A north-east politician has urged transport bosses to address “deep concern and anxiety” among residents about planned routes for the A96 dualling project around Inverurie.
Gordon MP Colin Clark said his constituents are convinced that uncertainty over the location of the new dual carriageway could impact on property sales and new construction projects in the area.
There are various options for the section of the A96 between Huntly and Inverurie.
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But routes passing close to Bennachie have already been ruled out after a campaign to protect the cherished landmark.
Some home-owners and farmers are taking legal advice to assess their position in advance of any decision.
One Oldmeldrum family has been farming at Fingask for almost 80 years.
Jack Sleigh, 94, handed over the day-to-day running of the farm to his son Patrick and said it would be “very upsetting” if the project was built on his land.
He added: “They have got this all mixed up – I’m not sure the planners or local government politicians have got the country’s best interests at heart.”
After signing up at the age of 18 to serve with the merchant navy in 1942, Mr Sleigh returned from the war to work on the farm and remembers ploughing the fields with horses.
It is a tradition which is still maintained and Patrick Sleigh hosted a ploughing competition at Fingask yesterday to mark the harvest festival.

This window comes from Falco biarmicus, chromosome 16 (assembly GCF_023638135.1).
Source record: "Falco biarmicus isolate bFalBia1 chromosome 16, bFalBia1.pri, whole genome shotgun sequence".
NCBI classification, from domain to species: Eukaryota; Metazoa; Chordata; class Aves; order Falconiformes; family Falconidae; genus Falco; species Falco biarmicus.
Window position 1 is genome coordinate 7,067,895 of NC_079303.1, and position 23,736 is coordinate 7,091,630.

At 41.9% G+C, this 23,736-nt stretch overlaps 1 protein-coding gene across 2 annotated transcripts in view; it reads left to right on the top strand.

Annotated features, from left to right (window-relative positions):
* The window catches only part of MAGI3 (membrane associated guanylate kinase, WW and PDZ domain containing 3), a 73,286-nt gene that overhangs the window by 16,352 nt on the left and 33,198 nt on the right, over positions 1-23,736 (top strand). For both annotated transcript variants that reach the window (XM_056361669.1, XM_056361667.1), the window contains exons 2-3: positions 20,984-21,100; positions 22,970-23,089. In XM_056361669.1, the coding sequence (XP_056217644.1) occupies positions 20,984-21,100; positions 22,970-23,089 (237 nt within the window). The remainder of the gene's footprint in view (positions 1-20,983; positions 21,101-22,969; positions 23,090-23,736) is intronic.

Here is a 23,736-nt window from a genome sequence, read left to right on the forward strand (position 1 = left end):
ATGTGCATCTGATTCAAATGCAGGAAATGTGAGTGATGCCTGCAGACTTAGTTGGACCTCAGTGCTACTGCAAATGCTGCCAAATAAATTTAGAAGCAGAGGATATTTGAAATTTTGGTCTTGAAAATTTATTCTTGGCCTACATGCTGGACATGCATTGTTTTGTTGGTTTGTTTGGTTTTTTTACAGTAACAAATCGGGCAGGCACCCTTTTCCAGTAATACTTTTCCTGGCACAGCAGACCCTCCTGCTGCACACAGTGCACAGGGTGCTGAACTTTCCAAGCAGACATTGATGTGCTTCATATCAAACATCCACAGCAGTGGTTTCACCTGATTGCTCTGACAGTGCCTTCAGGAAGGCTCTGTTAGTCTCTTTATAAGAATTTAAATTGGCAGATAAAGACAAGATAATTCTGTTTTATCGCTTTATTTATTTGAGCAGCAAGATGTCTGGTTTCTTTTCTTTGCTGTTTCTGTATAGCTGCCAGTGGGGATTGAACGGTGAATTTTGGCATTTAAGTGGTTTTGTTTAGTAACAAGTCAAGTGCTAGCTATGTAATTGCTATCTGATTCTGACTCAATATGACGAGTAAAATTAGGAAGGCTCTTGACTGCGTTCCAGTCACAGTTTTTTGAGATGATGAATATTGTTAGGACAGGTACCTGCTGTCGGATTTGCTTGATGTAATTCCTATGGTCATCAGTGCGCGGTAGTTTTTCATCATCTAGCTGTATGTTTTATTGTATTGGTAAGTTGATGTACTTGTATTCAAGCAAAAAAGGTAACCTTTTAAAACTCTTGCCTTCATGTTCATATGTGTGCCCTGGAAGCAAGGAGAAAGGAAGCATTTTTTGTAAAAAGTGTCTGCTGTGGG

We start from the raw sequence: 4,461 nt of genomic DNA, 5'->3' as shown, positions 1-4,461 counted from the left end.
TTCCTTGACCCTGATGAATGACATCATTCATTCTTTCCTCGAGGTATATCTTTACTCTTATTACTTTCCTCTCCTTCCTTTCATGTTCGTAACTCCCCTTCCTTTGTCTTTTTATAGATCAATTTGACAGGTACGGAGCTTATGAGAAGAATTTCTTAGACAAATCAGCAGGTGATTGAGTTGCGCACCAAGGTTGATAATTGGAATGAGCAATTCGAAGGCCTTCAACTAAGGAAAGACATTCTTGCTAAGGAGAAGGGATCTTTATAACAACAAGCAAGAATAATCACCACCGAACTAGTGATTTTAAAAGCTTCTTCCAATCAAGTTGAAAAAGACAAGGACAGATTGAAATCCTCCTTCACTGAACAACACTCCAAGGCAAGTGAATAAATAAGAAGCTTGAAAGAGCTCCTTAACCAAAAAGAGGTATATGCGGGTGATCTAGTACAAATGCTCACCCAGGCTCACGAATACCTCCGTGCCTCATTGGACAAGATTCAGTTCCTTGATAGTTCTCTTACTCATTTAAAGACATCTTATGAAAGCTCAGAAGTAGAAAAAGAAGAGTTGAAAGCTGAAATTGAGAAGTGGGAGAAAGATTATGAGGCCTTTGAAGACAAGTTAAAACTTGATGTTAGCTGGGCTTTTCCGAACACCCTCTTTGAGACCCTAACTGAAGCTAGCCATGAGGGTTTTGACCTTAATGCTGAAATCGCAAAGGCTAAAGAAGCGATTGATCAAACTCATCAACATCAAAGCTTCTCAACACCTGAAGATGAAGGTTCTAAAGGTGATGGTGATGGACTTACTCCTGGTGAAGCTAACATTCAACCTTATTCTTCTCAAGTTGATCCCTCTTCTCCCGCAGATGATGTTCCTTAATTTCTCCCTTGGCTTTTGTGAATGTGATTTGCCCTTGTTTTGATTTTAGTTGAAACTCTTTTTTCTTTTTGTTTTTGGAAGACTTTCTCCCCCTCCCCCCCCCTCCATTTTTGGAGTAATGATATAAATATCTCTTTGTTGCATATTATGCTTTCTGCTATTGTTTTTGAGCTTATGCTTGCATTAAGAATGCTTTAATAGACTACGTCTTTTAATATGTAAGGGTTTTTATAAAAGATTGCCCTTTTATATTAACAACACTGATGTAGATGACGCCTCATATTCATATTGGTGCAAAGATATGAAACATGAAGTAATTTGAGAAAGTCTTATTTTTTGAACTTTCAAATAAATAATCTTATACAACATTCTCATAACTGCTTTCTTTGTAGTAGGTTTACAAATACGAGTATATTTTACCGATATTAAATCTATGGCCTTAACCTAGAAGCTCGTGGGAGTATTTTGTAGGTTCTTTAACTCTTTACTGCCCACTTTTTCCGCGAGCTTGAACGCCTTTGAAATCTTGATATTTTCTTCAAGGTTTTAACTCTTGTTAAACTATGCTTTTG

He said: “To see a road getting built right through these fields would be heartbreaking.
“I think they should still be looking to widen the existing road past Inverurie – I really can’t see that it would cost any more than any other of the options being put forward.
“It means people won’t want to make any investments in new buildings until a decision has been made – If the road is planned for 2030 – and it’s extremely worrying.”
Mr Clark has written to Transport Scotland to ensure the “best possible communication” with those affected. He has also asked for a “detailed” timetable for the process.
He said: “I’m not disputing the fact there has to be a bypass for Inverurie, but the routes tabled last week have come as a huge surprise for many of my constituents in rural areas.
“There are fears this could affect house sales, while others have said it will force them to reconsider plans to build new homes.
“This is going to be a very, very anxious process for a lot of people.
“While it is absolutely right that every route option is given consideration, I would urge the best possible communication with people living along the possible routes.”
A Transport Scotland spokesman said: “We are progressing our plans to dual the A96 between East of Huntly and Aberdeen as part of our ambitious A96 dualling programme.
“Community engagement is at the heart of the development of our projects and last week over 2,000 people came along to view the initial options that we have developed for this scheme.
“We would encourage anyone with an interest in it who has not done so to comment on our plans which can be viewed on the scheme’s web page on the Transport Scotland website.
“The vital feedback we receive will help inform the design and assessment work as we look to identify a preferred option next year.”